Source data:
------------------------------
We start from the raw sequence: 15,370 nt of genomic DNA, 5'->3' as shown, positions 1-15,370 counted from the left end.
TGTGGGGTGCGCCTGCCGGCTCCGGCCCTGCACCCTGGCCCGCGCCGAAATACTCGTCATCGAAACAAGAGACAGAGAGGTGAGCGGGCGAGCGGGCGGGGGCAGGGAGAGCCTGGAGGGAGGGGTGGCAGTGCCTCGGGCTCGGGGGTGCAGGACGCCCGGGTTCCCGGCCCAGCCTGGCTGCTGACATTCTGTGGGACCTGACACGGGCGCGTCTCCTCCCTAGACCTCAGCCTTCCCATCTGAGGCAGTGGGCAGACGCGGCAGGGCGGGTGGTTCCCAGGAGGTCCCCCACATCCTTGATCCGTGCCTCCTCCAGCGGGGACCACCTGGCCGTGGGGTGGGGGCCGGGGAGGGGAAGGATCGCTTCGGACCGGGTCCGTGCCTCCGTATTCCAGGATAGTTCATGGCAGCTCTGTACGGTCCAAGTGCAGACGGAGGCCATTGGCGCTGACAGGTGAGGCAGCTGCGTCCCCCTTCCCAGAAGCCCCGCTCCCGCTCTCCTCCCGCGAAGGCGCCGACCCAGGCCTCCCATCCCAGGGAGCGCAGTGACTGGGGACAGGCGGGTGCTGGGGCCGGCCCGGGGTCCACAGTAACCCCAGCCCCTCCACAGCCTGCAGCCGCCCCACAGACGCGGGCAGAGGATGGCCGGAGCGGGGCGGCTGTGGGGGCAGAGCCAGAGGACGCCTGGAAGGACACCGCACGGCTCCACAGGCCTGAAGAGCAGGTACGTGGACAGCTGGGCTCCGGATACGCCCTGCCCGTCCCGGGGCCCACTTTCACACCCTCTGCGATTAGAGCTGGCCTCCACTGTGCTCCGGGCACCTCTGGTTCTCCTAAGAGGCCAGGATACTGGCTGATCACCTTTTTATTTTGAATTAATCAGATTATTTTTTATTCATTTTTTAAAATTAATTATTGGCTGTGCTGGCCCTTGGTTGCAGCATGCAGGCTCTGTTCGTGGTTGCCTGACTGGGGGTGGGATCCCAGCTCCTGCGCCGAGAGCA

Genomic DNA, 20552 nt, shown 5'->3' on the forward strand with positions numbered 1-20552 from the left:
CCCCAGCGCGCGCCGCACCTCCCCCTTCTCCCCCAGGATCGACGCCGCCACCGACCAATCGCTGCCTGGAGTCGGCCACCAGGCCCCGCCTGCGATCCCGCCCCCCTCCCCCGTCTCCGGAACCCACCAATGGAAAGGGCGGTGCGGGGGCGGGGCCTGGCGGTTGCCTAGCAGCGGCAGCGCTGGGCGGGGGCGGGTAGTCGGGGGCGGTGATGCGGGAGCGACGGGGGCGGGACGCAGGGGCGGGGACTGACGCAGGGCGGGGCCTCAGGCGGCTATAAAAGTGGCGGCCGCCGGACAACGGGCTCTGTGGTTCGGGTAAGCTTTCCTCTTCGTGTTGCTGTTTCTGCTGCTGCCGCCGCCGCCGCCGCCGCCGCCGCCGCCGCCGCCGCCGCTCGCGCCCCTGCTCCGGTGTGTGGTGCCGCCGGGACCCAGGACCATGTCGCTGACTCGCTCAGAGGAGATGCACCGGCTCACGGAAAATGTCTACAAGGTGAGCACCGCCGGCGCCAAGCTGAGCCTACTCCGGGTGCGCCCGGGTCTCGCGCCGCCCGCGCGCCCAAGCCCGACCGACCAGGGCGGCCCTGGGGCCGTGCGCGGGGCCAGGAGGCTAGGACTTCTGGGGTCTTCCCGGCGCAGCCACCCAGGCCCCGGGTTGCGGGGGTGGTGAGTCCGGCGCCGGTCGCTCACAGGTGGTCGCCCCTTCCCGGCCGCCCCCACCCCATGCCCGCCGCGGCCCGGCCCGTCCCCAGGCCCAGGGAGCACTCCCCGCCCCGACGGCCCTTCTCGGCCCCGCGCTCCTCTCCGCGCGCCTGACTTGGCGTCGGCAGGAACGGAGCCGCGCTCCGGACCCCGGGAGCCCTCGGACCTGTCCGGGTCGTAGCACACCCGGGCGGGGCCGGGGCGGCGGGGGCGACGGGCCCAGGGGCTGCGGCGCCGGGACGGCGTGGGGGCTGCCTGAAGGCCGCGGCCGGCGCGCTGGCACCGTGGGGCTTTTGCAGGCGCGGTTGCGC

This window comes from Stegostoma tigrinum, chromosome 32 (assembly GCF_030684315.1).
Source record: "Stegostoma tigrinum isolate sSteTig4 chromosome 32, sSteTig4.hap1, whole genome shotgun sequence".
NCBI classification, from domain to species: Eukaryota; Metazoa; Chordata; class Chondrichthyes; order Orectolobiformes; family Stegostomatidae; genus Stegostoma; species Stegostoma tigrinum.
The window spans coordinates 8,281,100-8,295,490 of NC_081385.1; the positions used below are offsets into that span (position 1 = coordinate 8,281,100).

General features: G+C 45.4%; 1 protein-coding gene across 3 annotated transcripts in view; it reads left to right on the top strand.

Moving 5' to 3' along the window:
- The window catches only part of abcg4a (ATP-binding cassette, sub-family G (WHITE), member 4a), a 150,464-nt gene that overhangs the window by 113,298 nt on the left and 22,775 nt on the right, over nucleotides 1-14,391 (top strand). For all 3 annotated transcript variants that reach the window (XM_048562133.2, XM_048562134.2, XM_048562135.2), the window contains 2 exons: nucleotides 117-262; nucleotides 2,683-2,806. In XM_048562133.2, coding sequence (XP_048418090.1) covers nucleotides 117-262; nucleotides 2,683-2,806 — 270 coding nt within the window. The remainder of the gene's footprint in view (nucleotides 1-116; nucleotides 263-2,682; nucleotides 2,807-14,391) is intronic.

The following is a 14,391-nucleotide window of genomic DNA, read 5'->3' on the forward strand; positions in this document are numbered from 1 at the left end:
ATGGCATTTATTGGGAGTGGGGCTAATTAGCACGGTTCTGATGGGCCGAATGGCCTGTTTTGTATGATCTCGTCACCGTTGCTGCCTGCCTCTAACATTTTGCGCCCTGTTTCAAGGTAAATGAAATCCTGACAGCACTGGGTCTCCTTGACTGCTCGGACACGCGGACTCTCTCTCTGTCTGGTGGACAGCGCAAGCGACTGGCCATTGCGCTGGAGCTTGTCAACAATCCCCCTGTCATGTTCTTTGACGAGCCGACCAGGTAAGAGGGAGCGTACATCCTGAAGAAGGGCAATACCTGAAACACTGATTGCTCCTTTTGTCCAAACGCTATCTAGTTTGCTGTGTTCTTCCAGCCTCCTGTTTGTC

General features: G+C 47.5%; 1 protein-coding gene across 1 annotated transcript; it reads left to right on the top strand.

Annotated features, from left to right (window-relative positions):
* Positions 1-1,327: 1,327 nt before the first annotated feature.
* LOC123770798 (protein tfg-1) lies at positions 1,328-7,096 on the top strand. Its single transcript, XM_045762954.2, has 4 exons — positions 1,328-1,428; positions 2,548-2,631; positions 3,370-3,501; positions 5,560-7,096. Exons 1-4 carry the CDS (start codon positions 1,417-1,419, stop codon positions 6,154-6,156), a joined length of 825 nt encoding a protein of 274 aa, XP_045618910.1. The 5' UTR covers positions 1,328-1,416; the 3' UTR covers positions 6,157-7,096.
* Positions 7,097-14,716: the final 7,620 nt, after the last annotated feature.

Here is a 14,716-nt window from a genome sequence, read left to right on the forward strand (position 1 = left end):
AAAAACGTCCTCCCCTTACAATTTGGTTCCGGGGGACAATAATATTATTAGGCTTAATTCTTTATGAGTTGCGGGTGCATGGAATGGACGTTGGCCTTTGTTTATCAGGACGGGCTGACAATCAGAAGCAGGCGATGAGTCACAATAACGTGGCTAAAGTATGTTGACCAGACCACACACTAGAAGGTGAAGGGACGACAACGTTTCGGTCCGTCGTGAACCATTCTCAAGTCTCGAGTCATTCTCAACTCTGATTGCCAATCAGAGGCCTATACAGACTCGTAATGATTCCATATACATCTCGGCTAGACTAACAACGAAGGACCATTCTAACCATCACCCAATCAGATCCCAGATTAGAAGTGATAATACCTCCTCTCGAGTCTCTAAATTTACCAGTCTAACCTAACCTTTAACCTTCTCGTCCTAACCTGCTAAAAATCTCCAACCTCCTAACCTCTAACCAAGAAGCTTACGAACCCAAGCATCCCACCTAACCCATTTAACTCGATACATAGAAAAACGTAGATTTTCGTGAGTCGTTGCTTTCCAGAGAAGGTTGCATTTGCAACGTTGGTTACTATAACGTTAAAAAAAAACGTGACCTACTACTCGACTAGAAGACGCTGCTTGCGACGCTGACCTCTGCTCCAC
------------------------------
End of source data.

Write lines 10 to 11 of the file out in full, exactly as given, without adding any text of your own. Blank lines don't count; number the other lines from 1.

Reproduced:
Moving 5' to 3' along the window:
- The window catches only part of abcg4a (ATP-binding cassette, sub-family G (WHITE), member 4a), a 150,464-nt gene that overhangs the window by 113,298 nt on the left and 22,775 nt on the right, over nucleotides 1-14,391 (top strand). For all 3 annotated transcript variants that reach the window (XM_048562133.2, XM_048562134.2, XM_048562135.2), the window contains 2 exons: nucleotides 117-262; nucleotides 2,683-2,806. In XM_048562133.2, coding sequence (XP_048418090.1) covers nucleotides 117-262; nucleotides 2,683-2,806 — 270 coding nt within the window. The remainder of the gene's footprint in view (nucleotides 1-116; nucleotides 263-2,682; nucleotides 2,807-14,391) is intronic.